Interest Payments on U.S. Debt Up 41% in March
The cost of financing publicly-held national debt in the U.S. is skyrocketing, with a new report showing that outlays for interest payments are up 41% because of higher interest rates, according to the Congressional Budget Office.
As the Federal Reserve tries to tame inflation by raising interest rates, mortgages and car payments aren’t the only loans with increasing interest payments.
The CBO report found that for the month of March, net outlays for interest on the public debt increased to $90 billion, a 41% increase, “mainly because interest rates are significantly higher than they were in the first six months of fiscal year 2022.”
Even more disturbing: while the amount of debt is increasing and the cost to finance that debt is increasing, total receipts, or the government’s income, is going down.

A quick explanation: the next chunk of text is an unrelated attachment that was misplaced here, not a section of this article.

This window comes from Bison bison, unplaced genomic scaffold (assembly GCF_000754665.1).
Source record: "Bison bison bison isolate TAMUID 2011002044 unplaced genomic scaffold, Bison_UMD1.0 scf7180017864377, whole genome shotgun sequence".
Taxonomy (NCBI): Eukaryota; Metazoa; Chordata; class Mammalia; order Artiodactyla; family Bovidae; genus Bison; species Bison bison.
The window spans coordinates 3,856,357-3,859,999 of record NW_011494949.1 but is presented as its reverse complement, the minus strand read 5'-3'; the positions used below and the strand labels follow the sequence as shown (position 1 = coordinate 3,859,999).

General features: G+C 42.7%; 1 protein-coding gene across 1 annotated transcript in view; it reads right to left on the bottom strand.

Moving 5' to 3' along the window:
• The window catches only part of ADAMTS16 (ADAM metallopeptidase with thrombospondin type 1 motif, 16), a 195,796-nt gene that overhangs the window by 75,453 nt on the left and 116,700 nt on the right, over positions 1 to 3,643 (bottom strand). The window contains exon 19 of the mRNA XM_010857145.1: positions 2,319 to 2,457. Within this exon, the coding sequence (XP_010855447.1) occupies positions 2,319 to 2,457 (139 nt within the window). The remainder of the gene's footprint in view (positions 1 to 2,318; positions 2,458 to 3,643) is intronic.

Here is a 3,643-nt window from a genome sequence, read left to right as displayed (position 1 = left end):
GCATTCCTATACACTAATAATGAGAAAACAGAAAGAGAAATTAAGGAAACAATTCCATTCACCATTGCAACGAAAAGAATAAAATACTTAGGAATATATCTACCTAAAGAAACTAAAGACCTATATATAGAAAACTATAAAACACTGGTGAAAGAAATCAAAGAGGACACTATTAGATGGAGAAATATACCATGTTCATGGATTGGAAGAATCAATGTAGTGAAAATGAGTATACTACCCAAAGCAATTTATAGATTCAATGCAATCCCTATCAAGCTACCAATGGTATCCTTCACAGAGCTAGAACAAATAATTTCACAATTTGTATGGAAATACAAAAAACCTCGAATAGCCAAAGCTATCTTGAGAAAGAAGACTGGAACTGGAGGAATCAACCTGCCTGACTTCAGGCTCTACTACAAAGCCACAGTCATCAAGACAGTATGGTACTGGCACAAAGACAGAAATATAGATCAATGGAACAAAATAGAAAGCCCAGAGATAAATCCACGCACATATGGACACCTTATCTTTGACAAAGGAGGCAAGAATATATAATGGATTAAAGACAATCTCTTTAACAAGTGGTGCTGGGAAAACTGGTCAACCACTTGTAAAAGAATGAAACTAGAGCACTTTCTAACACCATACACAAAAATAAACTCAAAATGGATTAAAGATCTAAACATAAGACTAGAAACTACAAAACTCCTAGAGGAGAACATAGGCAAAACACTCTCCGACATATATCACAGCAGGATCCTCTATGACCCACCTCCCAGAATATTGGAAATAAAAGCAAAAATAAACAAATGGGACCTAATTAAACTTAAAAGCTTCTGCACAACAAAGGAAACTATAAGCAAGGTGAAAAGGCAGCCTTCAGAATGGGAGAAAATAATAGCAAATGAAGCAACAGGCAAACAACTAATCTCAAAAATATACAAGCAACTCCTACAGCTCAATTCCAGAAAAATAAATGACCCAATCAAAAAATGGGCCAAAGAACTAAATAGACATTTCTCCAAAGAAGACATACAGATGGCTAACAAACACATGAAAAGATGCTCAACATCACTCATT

The same report found that total receipts (mainly tax and fee revenue) in the first half of the 2023 fiscal year are down 3%, totaling $2 trillion. Additionally, corporate income tax receipts decreased by 10%, and receipts from other sources decreased by 31%.
All the while, expenditures, or outlays, increased 13%, reaching $3.1 trillion. This was driven largely by an increase in Social Security, Medicare, and Medicaid spending. Despite this 13% increase, lawmakers from both parties continue to insist that any cuts to any of these programs are off the table.
Falling income, rising costs, increasing debt, and higher interest rates would scare any business into greater fiscal discipline. Unfortunately, legislators insist on continuing to fund costly and inefficient programs like Medicare without adjustments, and the fiscal state of our nation continues to decline.
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This article was originally published by RealClearInvestigations and made available via RealClearWire.